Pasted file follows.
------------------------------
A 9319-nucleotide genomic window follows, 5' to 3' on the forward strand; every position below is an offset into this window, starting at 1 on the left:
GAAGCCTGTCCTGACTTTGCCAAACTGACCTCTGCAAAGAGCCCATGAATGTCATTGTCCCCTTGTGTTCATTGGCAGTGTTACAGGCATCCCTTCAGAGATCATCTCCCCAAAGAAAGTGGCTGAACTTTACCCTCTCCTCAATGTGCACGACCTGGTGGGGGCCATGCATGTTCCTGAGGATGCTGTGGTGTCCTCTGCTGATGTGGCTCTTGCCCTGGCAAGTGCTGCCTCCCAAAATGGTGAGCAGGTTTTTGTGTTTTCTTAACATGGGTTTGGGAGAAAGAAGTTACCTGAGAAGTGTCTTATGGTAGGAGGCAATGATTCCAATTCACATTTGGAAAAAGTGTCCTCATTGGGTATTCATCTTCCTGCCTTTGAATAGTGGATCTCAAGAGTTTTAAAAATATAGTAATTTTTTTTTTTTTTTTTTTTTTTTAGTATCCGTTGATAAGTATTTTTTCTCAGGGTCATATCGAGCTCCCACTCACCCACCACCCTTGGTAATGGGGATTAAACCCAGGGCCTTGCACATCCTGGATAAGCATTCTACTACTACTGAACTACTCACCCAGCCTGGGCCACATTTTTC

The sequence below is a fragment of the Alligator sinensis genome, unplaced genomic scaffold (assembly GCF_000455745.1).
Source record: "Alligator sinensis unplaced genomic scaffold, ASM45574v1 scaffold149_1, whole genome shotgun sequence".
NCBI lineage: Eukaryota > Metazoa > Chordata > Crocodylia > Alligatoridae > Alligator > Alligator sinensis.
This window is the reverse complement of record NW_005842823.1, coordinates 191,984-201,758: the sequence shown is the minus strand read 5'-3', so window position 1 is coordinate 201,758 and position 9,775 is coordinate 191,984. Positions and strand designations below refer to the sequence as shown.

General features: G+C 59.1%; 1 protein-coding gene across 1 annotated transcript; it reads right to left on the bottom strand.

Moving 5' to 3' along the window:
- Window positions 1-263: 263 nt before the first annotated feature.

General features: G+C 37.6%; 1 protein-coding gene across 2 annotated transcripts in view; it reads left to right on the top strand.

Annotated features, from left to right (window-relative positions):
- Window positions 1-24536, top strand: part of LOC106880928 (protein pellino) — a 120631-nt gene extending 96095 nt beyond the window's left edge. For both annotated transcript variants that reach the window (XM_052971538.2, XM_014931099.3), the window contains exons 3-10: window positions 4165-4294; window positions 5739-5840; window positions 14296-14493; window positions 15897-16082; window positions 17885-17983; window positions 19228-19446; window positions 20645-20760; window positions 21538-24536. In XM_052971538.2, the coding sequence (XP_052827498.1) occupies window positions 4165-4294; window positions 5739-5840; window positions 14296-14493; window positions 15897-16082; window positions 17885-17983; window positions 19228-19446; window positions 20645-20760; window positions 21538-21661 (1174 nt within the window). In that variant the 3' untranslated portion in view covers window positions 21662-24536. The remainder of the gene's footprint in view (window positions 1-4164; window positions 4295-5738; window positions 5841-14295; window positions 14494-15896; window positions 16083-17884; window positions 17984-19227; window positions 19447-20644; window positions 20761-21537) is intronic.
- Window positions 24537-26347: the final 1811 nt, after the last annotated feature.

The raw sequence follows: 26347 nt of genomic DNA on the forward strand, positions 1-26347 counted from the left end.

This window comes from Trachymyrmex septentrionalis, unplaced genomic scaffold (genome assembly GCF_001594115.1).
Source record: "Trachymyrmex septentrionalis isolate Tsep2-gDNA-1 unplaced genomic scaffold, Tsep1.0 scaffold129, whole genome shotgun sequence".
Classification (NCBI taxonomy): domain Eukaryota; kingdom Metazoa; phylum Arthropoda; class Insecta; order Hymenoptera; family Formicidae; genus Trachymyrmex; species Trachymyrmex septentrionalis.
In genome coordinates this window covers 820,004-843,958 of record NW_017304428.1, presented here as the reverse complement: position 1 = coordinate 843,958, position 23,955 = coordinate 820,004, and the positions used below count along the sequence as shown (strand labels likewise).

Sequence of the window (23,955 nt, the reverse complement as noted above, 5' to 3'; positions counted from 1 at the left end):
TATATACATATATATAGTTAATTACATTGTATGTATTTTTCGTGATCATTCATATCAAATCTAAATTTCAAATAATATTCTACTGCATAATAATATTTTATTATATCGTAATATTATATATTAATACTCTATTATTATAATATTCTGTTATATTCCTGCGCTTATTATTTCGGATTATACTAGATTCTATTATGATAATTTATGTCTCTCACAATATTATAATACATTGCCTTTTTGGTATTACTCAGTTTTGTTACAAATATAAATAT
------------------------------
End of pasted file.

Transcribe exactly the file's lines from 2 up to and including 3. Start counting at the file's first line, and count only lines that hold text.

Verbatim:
GAAGCCTGTCCTGACTTTGCCAAACTGACCTCTGCAAAGAGCCCATGAATGTCATTGTCCCCTTGTGTTCATTGGCAGTGTTACAGGCATCCCTTCAGAGATCATCTCCCCAAAGAAAGTGGCTGAACTTTACCCTCTCCTCAATGTGCACGACCTGGTGGGGGCCATGCATGTTCCTGAGGATGCTGTGGTGTCCTCTGCTGATGTGGCTCTTGCCCTGGCAAGTGCTGCCTCCCAAAATGGTGAGCAGGTTTTTGTGTTTTCTTAACATGGGTTTGGGAGAAAGAAGTTACCTGAGAAGTGTCTTATGGTAGGAGGCAATGATTCCAATTCACATTTGGAAAAAGTGTCCTCATTGGGTATTCATCTTCCTGCCTTTGAATAGTGGATCTCAAGAGTTTTAAAAATATAGTAATTTTTTTTTTTTTTTTTTTTTTTTAGTATCCGTTGATAAGTATTTTTTCTCAGGGTCATATCGAGCTCCCACTCACCCACCACCCTTGGTAATGGGGATTAAACCCAGGGCCTTGCACATCCTGGATAAGCATTCTACTACTACTGAACTACTCACCCAGCCTGGGCCACATTTTTC

The sequence below is a fragment of the Alligator sinensis genome, unplaced genomic scaffold (assembly GCF_000455745.1).